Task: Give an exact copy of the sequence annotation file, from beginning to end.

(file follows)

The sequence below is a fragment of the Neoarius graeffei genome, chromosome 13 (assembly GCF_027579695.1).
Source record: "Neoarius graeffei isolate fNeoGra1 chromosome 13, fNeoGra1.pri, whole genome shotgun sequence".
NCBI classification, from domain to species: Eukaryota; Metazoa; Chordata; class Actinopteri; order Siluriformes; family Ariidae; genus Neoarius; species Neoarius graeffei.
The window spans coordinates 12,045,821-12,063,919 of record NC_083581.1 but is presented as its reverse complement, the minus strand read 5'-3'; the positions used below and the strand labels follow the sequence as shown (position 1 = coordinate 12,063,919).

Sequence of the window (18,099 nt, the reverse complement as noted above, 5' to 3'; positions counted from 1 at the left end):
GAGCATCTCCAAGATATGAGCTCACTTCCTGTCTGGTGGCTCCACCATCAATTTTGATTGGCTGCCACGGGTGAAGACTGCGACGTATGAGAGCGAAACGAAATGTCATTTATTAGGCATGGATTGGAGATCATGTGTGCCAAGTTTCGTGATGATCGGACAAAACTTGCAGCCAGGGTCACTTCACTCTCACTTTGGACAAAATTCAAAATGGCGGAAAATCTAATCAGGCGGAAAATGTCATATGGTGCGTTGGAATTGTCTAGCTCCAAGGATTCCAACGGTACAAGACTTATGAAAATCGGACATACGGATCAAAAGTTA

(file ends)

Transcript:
The sequence below is a fragment of the Neoarius graeffei genome, chromosome 13 (assembly GCF_027579695.1).
Source record: "Neoarius graeffei isolate fNeoGra1 chromosome 13, fNeoGra1.pri, whole genome shotgun sequence".
NCBI classification, from domain to species: Eukaryota; Metazoa; Chordata; class Actinopteri; order Siluriformes; family Ariidae; genus Neoarius; species Neoarius graeffei.
The window spans coordinates 12,045,821-12,063,919 of record NC_083581.1 but is presented as its reverse complement, the minus strand read 5'-3'; the positions used below and the strand labels follow the sequence as shown (position 1 = coordinate 12,063,919).

Sequence of the window (18,099 nt, the reverse complement as noted above, 5' to 3'; positions counted from 1 at the left end):
GAGCATCTCCAAGATATGAGCTCACTTCCTGTCTGGTGGCTCCACCATCAATTTTGATTGGCTGCCACGGGTGAAGACTGCGACGTATGAGAGCGAAACGAAATGTCATTTATTAGGCATGGATTGGAGATCATGTGTGCCAAGTTTCGTGATGATCGGACAAAACTTGCAGCCAGGGTCACTTCACTCTCACTTTGGACAAAATTCAAAATGGCGGAAAATCTAATCAGGCGGAAAATGTCATATGGTGCGTTGGAATTGTCTAGCTCCAAGGATTCCAACGGTACAAGACTTATGAAAATCGGACATACGGATCAAAAGTTA